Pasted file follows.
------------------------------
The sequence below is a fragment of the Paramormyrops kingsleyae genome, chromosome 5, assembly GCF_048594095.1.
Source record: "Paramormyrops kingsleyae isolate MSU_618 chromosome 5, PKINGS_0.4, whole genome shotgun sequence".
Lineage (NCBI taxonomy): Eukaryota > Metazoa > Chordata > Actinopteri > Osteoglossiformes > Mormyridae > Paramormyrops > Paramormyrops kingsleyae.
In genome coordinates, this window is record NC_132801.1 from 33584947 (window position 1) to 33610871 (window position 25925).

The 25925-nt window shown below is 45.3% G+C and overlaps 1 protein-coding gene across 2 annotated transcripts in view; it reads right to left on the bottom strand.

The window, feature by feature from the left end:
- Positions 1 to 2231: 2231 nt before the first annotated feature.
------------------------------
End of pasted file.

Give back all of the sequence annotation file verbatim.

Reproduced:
The sequence below is a fragment of the Paramormyrops kingsleyae genome, chromosome 5, assembly GCF_048594095.1.
Source record: "Paramormyrops kingsleyae isolate MSU_618 chromosome 5, PKINGS_0.4, whole genome shotgun sequence".
Lineage (NCBI taxonomy): Eukaryota > Metazoa > Chordata > Actinopteri > Osteoglossiformes > Mormyridae > Paramormyrops > Paramormyrops kingsleyae.
In genome coordinates, this window is record NC_132801.1 from 33584947 (window position 1) to 33610871 (window position 25925).

The 25925-nt window shown below is 45.3% G+C and overlaps 1 protein-coding gene across 2 annotated transcripts in view; it reads right to left on the bottom strand.

The window, feature by feature from the left end:
- Positions 1 to 2231: 2231 nt before the first annotated feature.